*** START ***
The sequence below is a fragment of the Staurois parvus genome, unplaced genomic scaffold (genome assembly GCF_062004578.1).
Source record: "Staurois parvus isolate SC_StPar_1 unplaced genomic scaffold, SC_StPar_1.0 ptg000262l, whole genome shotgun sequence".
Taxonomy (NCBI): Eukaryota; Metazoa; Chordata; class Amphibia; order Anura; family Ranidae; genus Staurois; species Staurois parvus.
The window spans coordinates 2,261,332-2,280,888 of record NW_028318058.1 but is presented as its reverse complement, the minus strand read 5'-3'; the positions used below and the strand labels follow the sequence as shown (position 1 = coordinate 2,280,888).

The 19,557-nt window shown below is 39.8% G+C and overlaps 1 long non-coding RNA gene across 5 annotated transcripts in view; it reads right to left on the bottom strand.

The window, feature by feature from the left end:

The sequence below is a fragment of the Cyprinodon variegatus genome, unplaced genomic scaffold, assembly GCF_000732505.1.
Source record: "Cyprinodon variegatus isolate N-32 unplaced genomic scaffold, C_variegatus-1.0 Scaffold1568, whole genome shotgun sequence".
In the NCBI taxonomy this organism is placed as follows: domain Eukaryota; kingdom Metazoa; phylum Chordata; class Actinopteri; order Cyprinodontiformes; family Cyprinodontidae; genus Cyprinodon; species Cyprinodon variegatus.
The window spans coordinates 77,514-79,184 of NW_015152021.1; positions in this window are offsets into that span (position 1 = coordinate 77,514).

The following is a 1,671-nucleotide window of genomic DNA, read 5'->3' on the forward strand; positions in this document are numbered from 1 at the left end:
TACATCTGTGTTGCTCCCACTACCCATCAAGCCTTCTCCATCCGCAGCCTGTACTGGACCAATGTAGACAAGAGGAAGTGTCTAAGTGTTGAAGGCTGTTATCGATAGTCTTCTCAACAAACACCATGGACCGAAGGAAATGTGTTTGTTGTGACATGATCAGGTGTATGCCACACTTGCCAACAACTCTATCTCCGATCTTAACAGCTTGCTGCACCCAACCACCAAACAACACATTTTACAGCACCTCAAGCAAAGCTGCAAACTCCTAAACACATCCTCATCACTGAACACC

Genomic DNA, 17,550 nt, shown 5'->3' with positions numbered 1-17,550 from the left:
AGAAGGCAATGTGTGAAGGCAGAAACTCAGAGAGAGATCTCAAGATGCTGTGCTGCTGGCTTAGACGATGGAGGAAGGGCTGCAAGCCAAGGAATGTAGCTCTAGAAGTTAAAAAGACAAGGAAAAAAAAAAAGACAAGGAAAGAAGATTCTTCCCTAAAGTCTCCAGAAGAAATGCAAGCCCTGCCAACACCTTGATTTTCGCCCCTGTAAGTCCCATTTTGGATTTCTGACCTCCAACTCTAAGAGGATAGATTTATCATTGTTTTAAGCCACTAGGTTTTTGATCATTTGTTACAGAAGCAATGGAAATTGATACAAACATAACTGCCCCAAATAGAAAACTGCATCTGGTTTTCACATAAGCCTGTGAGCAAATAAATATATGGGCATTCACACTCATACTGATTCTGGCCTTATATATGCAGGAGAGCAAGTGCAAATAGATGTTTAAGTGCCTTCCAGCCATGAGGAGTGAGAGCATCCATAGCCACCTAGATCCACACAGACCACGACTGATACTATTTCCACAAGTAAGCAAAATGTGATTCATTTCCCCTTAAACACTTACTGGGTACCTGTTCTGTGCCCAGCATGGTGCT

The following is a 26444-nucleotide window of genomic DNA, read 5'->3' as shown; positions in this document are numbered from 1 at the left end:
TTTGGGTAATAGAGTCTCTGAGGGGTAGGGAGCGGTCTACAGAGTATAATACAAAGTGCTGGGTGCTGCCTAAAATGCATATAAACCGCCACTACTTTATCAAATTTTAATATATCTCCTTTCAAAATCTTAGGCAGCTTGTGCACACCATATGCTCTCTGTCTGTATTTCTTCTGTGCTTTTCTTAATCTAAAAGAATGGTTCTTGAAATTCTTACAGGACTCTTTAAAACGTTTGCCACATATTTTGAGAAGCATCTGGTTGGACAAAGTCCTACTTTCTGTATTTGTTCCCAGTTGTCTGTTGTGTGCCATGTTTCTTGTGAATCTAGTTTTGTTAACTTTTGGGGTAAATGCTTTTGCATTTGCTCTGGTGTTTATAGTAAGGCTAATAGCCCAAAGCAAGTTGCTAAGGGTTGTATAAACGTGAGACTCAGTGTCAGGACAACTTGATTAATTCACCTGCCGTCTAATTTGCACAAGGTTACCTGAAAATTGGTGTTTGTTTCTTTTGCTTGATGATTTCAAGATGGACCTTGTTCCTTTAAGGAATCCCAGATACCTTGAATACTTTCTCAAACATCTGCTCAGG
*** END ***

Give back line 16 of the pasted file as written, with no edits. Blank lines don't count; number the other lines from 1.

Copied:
TTTGGGTAATAGAGTCTCTGAGGGGTAGGGAGCGGTCTACAGAGTATAATACAAAGTGCTGGGTGCTGCCTAAAATGCATATAAACCGCCACTACTTTATCAAATTTTAATATATCTCCTTTCAAAATCTTAGGCAGCTTGTGCACACCATATGCTCTCTGTCTGTATTTCTTCTGTGCTTTTCTTAATCTAAAAGAATGGTTCTTGAAATTCTTACAGGACTCTTTAAAACGTTTGCCACATATTTTGAGAAGCATCTGGTTGGACAAAGTCCTACTTTCTGTATTTGTTCCCAGTTGTCTGTTGTGTGCCATGTTTCTTGTGAATCTAGTTTTGTTAACTTTTGGGGTAAATGCTTTTGCATTTGCTCTGGTGTTTATAGTAAGGCTAATAGCCCAAAGCAAGTTGCTAAGGGTTGTATAAACGTGAGACTCAGTGTCAGGACAACTTGATTAATTCACCTGCCGTCTAATTTGCACAAGGTTACCTGAAAATTGGTGTTTGTTTCTTTTGCTTGATGATTTCAAGATGGACCTTGTTCCTTTAAGGAATCCCAGATACCTTGAATACTTTCTCAAACATCTGCTCAGG